Compact UV Ti:sapphire laser flies high for gas sensing

A compact narrow-linewidth tunable UV Ti:sapphire laser developed by researchers at the Georgia Institute of Technology (Atlanta, GA) and Applied Technology Associates (Albuquerque, NM) replaces bulky, complex dye lasers or optical parametric oscillators for environmental sensing.

A compact narrow-linewidth tunable UV Ti:sapphire laser developed by researchers at the Georgia Institute of Technology (Atlanta, GA) and Applied Technology Associates (Albuquerque, NM) replaces bulky, complex dye lasers or optical parametric oscillators for environmental sensing. Applications include sensing trace gases (ozone, hydrogen oxides, and nitrogen oxides, among others) using cavity-ringdown spectroscopy or laser-induced fluorescence.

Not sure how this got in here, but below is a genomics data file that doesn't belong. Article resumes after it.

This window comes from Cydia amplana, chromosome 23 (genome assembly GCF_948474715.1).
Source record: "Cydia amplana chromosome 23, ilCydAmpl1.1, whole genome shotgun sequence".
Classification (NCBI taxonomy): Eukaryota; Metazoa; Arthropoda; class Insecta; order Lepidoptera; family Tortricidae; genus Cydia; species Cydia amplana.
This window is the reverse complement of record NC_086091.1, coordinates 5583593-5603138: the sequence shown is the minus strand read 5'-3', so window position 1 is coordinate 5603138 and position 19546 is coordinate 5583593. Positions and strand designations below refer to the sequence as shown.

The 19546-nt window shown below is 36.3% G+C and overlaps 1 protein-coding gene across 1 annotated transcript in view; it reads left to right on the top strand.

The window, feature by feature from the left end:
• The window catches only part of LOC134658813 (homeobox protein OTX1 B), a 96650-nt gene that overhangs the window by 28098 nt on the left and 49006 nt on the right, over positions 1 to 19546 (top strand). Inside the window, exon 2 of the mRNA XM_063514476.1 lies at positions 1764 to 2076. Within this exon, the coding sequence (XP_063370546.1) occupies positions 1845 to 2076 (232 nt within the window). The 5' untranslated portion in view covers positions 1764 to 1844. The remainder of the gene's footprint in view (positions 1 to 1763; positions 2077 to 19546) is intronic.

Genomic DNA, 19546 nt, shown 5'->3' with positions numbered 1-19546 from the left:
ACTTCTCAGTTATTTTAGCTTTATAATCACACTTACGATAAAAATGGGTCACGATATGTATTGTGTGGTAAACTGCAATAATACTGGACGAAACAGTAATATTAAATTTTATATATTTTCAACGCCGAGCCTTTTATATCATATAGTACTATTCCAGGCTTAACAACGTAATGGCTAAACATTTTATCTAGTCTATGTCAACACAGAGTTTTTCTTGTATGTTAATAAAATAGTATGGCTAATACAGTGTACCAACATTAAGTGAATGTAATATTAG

The etalon-tuned laser’s 22 mm long crystal is pumped with light at 532 nm and is tunable in the fundamental through a range of 690 to 100 nm (with some changes in optics required). The output is intracavity frequency-doubled (for example, from 784 to 392 nm to sense formaldehyde), and can be externally mixed with the pump light to create shorter wavelengths (such as mixing 392 and 532 nm wavelengths to produce light at 226 nm to sense nitric oxide). During a 20-minute period, laser-power fluctuations over one-second time spans remained at just 5%-much lower than for dye lasers. An early version of this laser has already flown on NASA’s DC-8 airborne laboratory. Contact Anne Case at [email protected].

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